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All Comments   (7)
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Well, I hate to tell you but this is how large military systems are usually brought into service. I don't think that any major weapons system since WWII has taken less than 10 years to be fully debugged - look into the history of the B1-B bomber sometime for a perfect example, the V-22 is another.

The basic problem is that the politicians always want the things up now, but don't want to spend the up-front costs to wring the technology out before fielding the system. There are also the inevitable political compromises that bring necessary support and funding but often result in less-than-ideal implementation of the technology (e.g. favorite contractors, manufacturing distributed among states, etc).

In short - the systems been demonstrated, it works, this is all just more-or-less normal implementation problems. Regrettable, but expected.
1 year ago
1 year ago Link To Comment

The real problem has been that the interceptor system became a political football for those who didn't want to spend the money, mostly Democrats. They argued that it wouldn't work and that MAD was the better deterrent. Funding was cut and reinstated numerous times, as I recall.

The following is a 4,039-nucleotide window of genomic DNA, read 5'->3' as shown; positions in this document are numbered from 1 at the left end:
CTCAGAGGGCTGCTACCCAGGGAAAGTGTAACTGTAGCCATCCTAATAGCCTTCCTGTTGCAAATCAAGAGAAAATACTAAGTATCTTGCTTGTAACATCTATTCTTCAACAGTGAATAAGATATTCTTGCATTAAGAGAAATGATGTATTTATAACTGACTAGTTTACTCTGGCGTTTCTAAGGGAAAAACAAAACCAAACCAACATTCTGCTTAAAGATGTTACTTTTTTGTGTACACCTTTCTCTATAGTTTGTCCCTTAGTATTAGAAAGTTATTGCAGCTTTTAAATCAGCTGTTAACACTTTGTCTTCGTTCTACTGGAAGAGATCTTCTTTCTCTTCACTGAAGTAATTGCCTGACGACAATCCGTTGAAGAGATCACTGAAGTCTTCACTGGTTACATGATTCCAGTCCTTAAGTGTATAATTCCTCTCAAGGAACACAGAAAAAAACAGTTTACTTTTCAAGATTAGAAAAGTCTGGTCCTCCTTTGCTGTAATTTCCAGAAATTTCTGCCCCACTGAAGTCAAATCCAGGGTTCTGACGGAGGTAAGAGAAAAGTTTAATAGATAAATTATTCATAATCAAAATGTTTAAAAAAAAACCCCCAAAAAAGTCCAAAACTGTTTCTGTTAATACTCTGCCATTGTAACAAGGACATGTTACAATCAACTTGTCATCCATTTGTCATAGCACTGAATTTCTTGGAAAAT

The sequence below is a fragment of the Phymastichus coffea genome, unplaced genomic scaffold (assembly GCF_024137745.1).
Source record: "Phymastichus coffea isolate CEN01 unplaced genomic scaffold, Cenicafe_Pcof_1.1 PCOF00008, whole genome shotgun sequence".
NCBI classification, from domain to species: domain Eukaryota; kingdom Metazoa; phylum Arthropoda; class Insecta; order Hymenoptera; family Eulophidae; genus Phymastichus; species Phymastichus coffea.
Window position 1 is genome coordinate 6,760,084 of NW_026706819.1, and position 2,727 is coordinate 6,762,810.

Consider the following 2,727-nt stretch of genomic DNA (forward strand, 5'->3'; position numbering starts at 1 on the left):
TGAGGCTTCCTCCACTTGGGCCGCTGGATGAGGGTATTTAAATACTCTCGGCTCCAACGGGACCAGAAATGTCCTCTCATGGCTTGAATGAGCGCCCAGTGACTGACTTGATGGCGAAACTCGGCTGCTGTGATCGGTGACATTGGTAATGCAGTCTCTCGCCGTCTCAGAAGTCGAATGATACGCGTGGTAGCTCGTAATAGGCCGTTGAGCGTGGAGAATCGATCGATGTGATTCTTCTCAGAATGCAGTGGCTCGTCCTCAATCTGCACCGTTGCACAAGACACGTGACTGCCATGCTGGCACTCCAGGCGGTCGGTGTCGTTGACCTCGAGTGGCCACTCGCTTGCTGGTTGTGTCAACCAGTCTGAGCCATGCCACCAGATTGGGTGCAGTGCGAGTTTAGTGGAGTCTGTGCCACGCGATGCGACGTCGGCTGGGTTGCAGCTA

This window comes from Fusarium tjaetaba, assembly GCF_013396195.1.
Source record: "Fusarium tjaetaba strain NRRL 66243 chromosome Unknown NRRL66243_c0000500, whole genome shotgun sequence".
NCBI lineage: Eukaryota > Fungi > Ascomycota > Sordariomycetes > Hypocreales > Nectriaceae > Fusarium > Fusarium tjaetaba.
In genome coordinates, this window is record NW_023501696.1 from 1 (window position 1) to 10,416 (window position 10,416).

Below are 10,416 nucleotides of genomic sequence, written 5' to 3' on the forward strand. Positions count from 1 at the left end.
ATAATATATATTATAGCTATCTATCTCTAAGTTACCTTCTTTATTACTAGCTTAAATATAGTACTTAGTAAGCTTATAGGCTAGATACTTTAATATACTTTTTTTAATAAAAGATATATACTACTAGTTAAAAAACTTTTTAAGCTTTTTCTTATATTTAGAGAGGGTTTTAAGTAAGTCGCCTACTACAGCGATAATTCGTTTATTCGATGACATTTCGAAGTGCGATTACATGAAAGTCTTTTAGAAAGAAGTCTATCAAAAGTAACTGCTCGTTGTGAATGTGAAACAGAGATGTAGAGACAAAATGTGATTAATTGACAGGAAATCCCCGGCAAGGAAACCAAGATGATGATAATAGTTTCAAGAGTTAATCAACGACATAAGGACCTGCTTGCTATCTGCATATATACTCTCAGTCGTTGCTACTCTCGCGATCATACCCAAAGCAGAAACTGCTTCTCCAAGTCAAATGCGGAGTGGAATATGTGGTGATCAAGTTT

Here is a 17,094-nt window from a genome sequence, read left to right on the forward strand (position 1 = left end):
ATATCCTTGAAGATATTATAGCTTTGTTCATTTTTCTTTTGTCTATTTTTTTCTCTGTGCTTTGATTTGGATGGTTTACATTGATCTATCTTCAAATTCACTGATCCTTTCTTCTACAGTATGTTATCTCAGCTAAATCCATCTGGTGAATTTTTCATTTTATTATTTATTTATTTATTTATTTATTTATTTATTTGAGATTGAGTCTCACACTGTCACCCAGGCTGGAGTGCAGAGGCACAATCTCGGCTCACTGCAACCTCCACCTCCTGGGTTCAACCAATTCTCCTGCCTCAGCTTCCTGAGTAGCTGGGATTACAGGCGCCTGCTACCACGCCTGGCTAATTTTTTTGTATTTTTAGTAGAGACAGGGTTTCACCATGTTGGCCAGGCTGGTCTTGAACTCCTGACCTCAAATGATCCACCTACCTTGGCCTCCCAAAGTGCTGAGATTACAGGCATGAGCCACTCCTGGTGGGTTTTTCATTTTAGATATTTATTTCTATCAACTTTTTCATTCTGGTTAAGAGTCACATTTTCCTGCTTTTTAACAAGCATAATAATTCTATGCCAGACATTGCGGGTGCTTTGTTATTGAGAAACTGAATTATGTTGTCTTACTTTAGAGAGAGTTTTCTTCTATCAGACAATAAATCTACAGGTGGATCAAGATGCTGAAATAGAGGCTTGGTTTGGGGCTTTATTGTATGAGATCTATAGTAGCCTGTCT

Now that the PRNK and well as the Iranians are close to posing a real threat, the same bunch demands to know why it isn't ready.
1 year ago
1 year ago Link To Comment
Of course half the project is "theater" to make the aggressor at least worry about us having an effective system.

I'm amazed it's possible at all. I suppose with a ton of money we could field this technology and it would work. But so far we're happy with a fractional effort and a lot of booshwah.
1 year ago
1 year ago Link To Comment
Oh it does work. It would work a lot better if the pol's would get the heck out of the way and let the engineers do their jobs!
1 year ago
1 year ago Link To Comment
Reagan never proposed this concept. Reagan wanted a space based system using lasers and spending on the level of the B-2 or F-35 programs. Democrats in congress cut funding to the point that we now have the cheaper North Korea friendly version.
1 year ago
1 year ago Link To Comment
Incorrect. Reagan's proposal - and don't confuse the end program with the intermediate systems - included both land-based interceptors and space-based energy weapons. The current interceptors are the first cut at the "Brilliant Pebbles" kinetic-kill weapons. I'm not sure that the space-based energy weapons are possible in the current political environment, but the Air Force, Army, and Navy are all working on ground, sea, and air-based systems as fast as they can.
1 year ago
1 year ago Link To Comment
Isn't that the same line that Napolitano used after the shoe bomber almost blew the plane up over Detroit? "The system worked as planned". How much longer can our great nation take this clown and his minions?
1 year ago
1 year ago Link To Comment